“But after the first couple of days, they get it, and they leave transformed,” she said.

She said many tell her at the end of the workshop, “’I feel like the person I was before I went into the service.’”

Leslye said Congressman Ryan has been supportive of the project for a few years and recommended that Covelli Enterprises adopt it as one of its charities.

In 2014, alone, Covelli-owned Panera Bread restaurants raised $55,000 that is being used to hold workshops in seven different Ohio cities for veterans. Covelli also donates food for two days of the five-day workshops and Leslye said the food helps create a bonding experience for many of the veterans.

We want people to be able to start living again and to be able to start getting a fresh perspective on their lives again,” she said. Leslye said it is common for many veterans to go through the five-day training and to report that they have gotten their lives back.

“It has an effect on the brain. The breathing has a physiological effect on the brain in helping delink the strong emotions and physiological responses to experiences of stress and trauma,” she said.

Stanford University in a 2014 study confirmed the link between the power breathing meditation that Welcome Home Troops practices and the alleviation of post-traumatic stress.

“We hear from veterans that they lost a part of themselves and that those parts sometimes start coming back after the course. Some veterans will start writing or doing artwork or music after the course – aspects of their creative side that may have been lost to them for a time. There is a lot of healing that happens,” she said.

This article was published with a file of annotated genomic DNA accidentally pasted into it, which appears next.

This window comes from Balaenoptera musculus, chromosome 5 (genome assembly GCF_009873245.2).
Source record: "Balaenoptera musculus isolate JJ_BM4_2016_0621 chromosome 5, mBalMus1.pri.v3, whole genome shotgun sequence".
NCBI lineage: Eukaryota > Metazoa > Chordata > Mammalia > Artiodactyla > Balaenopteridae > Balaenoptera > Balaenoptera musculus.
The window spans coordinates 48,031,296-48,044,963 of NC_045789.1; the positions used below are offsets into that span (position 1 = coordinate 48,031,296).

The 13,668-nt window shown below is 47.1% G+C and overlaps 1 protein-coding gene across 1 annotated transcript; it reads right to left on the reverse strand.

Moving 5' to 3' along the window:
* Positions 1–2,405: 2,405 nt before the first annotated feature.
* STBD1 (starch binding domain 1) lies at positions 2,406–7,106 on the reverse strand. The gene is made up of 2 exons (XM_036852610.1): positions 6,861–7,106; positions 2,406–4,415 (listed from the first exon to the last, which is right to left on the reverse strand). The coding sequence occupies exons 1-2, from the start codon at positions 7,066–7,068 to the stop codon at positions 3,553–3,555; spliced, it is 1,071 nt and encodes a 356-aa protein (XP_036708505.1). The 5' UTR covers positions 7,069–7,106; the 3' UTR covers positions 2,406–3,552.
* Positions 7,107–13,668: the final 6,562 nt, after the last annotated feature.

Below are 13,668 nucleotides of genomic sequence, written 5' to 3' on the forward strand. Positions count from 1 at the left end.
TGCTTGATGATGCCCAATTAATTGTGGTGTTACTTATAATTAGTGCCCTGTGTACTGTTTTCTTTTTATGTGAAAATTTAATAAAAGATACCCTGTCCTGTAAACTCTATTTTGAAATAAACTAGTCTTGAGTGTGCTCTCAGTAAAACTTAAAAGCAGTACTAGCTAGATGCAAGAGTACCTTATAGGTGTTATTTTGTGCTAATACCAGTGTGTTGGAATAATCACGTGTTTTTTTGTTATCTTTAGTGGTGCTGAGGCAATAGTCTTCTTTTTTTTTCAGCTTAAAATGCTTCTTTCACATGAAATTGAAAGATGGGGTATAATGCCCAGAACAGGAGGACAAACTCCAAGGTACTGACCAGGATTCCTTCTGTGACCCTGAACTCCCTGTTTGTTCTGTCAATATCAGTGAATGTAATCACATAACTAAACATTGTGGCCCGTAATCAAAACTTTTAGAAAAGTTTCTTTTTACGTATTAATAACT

The breathing immediately leads to vets being able to sleep better.

She related the story of a woman who had been in the U.S. Air Force for her entire military career. She had been the victim of a military sexual trauma. She was fully of anxiety and tears the first night of the workshop and wasn’t sure she could make it through. “Every single night, she was afraid to go to bed,” Leslye said.

By the second day of the workshop, Leslye said she seemed a bit more relaxed – by the third day, she had released a lot.

“By the fifth day, you couldn’t recognize her, she was so bright, and full of life, standing tall. She brought a sign she found during the course that read: ‘It’s never too late to become who you always wanted to be.’”

Leslye said she told the group that she felt so much stronger. “Her whole body language had changed very dramatically.”

Leslye said that is a common story and that many veterans leave the course as different people.

Steffon Corna

Steffon, who said he will graduate from The Ohio State University in the Spring with a degree in political science, said he plans to couple his degree with his years of medical and military experience to work for reforms for veterans, including those relating to healthcare.

“There are more desirable ways to help guide servicemen and women who are suffering with anxiety, depression, PTSD, along with many other physical and mental health issues, which are a direct correlation with their military service. They walk out of the VA with copious amount of mind benumbing medicine and that’s a quick treatment but in some cases leads to other long-term problems,” he said.

He said the Power Breath Workshop helped him realize that there are alternatives to the medicine for treating P.T.S.D, depression, anger, anxiety and angst.

“It’s amazing the energy that can be harvest from breathing, it has such an empowering feeling, ” he said.